In a prophetic twist in Prox’s life, divorce pushed her to take a leap she had been considering for years, and she enrolled in The University of Texas at Austin School of Law. When she moved out of the classroom and into the courtroom as a student attorney, it reinforced her passion for the legal profession and family law. She has been an enthusiastic booster of clinical programs ever since.
Prox says it takes a special breed of attorney – part therapist, part legal ninja – to handle the emotional highs and lows involved with family law proceedings. Things get personal as attorneys navigate the choppy legal waters surrounding some of life’s most stressful changes.
“You are often more than a lawyer assessing and advising clients on their legal rights,” she explains. “Clients frequently come in with a lot of baggage and issues. Acting as an effective advocate for them requires listening, understanding and patience. It’s an area of law that you really have an affinity for or you don’t.”
Student attorneys see the full spectrum of the field when they work in the VanSickle Family Law Clinic, which functions much like a family law firm. The clinic handles divorce, child custody, visitation, paternity, child and spousal support, and adoption proceedings. Cases can include enforcement actions and modifications of previously issued court orders.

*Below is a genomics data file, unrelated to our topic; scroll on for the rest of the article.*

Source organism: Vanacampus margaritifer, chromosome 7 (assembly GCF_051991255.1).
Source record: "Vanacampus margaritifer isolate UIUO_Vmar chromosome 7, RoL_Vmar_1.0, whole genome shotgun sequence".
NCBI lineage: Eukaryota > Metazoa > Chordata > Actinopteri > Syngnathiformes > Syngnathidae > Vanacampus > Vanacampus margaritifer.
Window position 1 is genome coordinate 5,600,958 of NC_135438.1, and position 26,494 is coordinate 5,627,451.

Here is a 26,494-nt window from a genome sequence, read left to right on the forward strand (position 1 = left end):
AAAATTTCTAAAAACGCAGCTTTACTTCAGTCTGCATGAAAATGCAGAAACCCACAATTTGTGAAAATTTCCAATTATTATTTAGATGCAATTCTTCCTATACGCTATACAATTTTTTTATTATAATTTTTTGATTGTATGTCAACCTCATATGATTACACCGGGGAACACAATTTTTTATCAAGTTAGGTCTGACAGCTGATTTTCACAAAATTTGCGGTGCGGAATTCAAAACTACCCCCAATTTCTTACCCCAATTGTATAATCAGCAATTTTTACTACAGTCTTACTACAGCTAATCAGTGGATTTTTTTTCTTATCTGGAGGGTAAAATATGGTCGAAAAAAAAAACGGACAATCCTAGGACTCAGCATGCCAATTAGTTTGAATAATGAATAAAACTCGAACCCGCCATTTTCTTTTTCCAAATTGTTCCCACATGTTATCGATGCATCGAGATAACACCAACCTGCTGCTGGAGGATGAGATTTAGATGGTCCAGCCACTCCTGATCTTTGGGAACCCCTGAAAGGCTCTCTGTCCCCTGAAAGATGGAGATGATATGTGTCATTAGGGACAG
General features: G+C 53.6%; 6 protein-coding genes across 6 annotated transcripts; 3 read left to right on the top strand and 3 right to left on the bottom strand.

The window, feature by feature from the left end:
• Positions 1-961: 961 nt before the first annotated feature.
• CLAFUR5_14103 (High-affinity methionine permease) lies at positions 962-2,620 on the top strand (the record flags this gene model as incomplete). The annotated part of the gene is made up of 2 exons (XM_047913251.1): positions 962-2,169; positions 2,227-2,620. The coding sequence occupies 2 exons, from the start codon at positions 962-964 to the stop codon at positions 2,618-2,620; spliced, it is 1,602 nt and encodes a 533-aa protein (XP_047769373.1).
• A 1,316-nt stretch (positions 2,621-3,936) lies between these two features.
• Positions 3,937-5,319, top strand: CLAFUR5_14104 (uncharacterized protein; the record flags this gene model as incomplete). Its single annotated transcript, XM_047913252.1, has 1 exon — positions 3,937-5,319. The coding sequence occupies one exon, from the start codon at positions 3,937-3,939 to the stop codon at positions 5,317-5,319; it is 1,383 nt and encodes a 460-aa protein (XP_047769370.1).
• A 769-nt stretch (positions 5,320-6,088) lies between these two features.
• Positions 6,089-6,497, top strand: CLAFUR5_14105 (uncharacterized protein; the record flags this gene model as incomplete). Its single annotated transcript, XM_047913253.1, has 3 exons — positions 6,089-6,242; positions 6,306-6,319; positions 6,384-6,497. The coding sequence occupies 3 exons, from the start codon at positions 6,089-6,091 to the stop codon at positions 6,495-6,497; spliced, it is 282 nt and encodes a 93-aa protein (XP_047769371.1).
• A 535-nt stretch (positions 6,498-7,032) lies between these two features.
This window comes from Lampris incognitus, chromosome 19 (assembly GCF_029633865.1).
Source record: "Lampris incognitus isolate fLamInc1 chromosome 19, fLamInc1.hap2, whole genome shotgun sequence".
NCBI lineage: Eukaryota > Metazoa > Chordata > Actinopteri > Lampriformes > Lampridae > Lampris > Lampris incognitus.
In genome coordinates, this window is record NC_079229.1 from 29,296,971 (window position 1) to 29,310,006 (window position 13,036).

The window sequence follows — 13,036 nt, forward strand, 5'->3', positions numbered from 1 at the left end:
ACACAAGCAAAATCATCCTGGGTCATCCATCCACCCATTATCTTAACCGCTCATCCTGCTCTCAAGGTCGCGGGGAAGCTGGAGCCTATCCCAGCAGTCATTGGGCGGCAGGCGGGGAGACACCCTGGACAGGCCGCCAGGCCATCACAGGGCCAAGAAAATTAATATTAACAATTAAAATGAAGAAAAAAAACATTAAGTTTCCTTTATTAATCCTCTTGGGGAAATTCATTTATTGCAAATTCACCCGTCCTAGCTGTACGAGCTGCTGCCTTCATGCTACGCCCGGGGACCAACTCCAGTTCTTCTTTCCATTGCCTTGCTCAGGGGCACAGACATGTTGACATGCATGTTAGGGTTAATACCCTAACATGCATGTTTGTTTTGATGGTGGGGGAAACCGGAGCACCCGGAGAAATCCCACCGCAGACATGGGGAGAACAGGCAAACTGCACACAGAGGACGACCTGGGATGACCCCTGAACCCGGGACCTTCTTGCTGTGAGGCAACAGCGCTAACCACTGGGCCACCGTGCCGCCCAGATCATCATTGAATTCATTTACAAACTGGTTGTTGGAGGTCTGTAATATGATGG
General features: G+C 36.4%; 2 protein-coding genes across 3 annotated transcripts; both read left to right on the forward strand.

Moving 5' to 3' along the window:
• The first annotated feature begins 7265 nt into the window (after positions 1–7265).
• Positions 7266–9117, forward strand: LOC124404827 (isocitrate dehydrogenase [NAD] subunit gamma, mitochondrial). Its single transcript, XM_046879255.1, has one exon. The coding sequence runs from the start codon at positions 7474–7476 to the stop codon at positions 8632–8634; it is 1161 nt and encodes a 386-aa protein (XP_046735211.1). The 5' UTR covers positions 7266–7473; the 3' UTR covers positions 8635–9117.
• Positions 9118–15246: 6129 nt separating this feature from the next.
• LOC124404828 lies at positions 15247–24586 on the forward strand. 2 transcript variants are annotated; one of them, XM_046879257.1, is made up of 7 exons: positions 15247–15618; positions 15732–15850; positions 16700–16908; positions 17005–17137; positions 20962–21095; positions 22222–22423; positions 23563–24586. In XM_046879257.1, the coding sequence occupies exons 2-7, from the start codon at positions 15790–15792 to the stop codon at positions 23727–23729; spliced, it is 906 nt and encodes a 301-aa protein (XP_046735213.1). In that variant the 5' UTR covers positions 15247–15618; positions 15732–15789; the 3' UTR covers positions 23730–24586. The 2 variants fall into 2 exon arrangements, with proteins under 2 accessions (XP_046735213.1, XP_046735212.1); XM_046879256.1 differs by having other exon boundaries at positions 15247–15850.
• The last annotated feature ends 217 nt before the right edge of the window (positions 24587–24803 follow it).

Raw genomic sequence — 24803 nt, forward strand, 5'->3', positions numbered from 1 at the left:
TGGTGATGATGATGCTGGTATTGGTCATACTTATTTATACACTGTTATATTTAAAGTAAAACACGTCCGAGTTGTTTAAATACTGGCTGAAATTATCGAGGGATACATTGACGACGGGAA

Each semester the case selection process starts with a call for applications, which is posted on the clinic’s website. In spring 2016, 150 Dallas-area residents contacted the clinic to inquire about services, and 12 applicants were accepted, with two cases assigned to each of six student attorneys.
While Prox is the attorney of record and sees the proceedings through to their conclusion, students are in the driver’s seat during their clinic commitment. They interview and counsel clients, conduct factual investigations and legal research, prepare court documents and negotiations – including property settlement and custody agreements for divorce actions – and represent clients in court.
Prox serves as a sounding board during weekly one-on-one meetings with students. She also accompanies them to major settlement negotiations and all appearances in the 17 different courts in Dallas County that handle family law issues.